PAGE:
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PARTICIPANTS NEEDED FOR UCLA RESEARCH STUDY ON THE HEALTH AND SAFETY IMPACTS OF CHRONIC SLEEP DEPRIVATION IN PRISON

UNIVERSITY OF CALIFORNIA, LOS ANGELES (UCLA) STUDY

This study will investigate the extent to which people are able to get adequate sleep while in prison, and the implications of lack of sleep/chronic sleep deprivation on individual physical, psychological and emotional health and on institutional safety and stability. It will also investigate the obstacles to adequate sleep experienced by corrections staff, and the negative health and safety effects of chronic sleep deprivation for corrections staff and for prison safety more generally.
Participants will be asked to participate in a zoom interview, estimated to take 90-120 minutes. As a token of thanks to those who participate, participants will receive a $30 gift card.
Participation in this study is entirely voluntary. All contents of the interviews will be kept entirely confidential. Interviews will be recorded for transcription purposes only and no personal identifying information will be retained.


Eligibility Criteria
As part of this study, we are seeking to conduct interviews with two groups of study participants:
Formerly incarcerated people: We are hoping to interview people who have done time in prison and who are willing to discuss their experiences of sleeping/trying to sleep while incarcerated, the obstacles to getting adequate sleep, and the implications of their experience for themselves and for the facilities in which they were housed. We seek participants with a wide range of experience in terms of the state in which they were incarcerated, security level, type of housing inside (eg/ cell/dorm/solitary), and men’s/women’s facilities. If you fall into this category and wish to participate, please fill out this form and someone will contact you.


Formerly incarcerated people with a sleep apnea diagnosis, who used/tried to use a CPAP while in custody: We are hoping to interview people with sleep apnea who used or tried to use a CPAP device while in prison or jail about that experience, about other things that may have made it hard to get a good sleep inside, and about the ways not getting enough sleep may have affected their safety while inside. If you fall into this category and wish to participate, please fill out this form and someone will contact you.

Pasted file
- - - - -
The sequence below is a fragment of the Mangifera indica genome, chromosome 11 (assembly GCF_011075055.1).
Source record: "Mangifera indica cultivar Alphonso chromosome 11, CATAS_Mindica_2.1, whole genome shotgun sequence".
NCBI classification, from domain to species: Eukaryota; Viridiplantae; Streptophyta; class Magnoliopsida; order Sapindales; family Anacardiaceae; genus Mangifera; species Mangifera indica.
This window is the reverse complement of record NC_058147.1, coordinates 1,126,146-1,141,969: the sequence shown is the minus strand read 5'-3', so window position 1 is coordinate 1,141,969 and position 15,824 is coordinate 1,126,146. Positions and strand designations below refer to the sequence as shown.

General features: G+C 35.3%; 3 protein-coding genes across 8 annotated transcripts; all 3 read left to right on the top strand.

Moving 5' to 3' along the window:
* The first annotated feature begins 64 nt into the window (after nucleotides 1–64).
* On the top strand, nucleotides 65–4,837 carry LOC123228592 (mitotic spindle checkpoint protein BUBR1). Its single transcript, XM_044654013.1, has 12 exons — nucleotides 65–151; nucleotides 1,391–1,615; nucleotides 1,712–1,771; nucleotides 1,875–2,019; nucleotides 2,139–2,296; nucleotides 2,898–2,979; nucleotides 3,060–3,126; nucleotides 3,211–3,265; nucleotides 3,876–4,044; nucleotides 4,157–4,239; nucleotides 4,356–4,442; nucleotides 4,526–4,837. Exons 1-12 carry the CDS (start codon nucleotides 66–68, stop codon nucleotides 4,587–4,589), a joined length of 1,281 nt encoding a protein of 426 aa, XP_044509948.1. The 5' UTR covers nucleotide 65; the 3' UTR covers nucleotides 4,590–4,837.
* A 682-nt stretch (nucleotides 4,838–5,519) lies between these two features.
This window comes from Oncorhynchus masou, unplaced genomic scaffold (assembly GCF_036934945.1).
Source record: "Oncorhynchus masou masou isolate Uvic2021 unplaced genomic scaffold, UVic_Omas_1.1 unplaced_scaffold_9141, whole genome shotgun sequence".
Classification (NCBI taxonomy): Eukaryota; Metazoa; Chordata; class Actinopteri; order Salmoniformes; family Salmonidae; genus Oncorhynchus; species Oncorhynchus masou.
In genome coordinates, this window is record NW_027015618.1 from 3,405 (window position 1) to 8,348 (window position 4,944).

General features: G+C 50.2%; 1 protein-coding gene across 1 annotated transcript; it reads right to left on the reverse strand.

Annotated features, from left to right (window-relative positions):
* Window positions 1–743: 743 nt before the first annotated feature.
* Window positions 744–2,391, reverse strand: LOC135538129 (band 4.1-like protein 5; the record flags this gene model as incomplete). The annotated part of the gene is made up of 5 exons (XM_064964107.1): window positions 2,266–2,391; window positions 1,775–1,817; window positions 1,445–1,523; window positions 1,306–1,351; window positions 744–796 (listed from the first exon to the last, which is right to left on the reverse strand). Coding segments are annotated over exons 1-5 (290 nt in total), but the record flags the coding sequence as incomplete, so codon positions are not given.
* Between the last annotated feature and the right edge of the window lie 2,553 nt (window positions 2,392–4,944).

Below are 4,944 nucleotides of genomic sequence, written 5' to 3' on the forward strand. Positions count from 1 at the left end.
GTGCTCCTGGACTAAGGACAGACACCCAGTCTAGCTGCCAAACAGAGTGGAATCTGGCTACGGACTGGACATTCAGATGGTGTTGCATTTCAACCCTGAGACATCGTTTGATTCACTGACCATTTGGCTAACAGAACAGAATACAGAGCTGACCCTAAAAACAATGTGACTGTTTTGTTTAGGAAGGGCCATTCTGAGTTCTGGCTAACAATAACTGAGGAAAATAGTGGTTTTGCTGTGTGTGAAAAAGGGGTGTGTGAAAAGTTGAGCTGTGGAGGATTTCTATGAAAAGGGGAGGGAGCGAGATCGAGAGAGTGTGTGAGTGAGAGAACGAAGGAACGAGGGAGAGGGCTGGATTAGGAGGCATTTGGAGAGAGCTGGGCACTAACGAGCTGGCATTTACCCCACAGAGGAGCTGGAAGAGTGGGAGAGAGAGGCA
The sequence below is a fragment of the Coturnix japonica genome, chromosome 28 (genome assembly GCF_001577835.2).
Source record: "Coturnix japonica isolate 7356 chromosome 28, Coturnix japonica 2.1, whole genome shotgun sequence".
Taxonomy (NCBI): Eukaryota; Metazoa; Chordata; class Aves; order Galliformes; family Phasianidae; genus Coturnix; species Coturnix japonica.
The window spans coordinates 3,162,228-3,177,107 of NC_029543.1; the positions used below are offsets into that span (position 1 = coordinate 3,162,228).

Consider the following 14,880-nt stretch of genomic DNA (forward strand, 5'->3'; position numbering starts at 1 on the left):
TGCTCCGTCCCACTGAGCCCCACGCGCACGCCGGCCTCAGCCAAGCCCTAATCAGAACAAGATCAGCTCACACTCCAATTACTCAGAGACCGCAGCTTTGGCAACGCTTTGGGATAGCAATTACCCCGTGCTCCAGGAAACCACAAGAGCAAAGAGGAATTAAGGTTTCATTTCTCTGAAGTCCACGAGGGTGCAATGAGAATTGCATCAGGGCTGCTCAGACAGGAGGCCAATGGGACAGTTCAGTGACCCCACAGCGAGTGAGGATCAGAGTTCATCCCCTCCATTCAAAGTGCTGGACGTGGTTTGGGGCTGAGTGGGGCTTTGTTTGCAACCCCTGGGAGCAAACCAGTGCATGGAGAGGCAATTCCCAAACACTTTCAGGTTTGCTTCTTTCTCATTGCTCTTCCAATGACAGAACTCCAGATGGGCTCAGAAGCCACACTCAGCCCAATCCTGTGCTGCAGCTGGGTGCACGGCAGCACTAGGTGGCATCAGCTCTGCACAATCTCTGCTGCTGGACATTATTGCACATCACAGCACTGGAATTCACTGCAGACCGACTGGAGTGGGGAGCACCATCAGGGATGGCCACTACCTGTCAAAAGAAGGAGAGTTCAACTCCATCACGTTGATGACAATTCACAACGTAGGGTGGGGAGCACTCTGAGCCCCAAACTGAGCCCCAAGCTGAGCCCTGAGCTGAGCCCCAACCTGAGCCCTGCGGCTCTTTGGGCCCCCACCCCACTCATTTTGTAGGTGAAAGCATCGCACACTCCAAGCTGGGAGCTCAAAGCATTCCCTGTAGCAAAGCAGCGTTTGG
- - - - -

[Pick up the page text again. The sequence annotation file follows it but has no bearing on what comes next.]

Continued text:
If you have any questions or are interested in participating or learning more,
We can be reached at 310-206-5568 or prisonsleepstudy@law.ucla.edu*
*Please note that we cannot ensure the confidentiality of email communication to set up an interview.
If you have questions about your rights as a research subject, or you have concerns or suggestions and you want to talk to someone other than the researchers, you may contact the UCLA Office of Human Research Protection Program
by phone: (310) 206-2040,
by email: participants@research.ucla.edu,
or by mail: Box 951406, Los Angeles, CA 90095-1406

Tweet:
Study on sleep in prison/jail seeking participants for 60-120 min interviews. If you have done time and are willing to talk about your experience of sleeping/not sleeping/trying to sleep while inside, please fill out this form! Questions? prisonsleepstudy@law.ucla.edu
Email (formerly incarcerated participants):
I am launching a study on sleep in prisons and jails. I’m interested in interviewing people who are formerly incarcerated about their experiences of sleeping/trying to sleep while in custody and about their sense of the toll insufficient sleep took on the safety of the institution and the health of the people inside. The interviews will take between 1 and 2 hours. People who are interviewed will receive $75 on completion of the interview. I’m hoping to get a diverse pool in terms of race, gender, state of incarceration, security level and type of housing (cell/dorm/solitary). If you know any qualifying person who might be interested in participating, I’d be grateful if you would forward this message to them and ask them to fill out this form. They can direct any questions to me at this address: prisonsleepstudy@law.ucla.edu

About oregoncureadmin

The mission of OREGON CURE is to reduce crime by advocating for effective criminal justice policies, procedures and programs.

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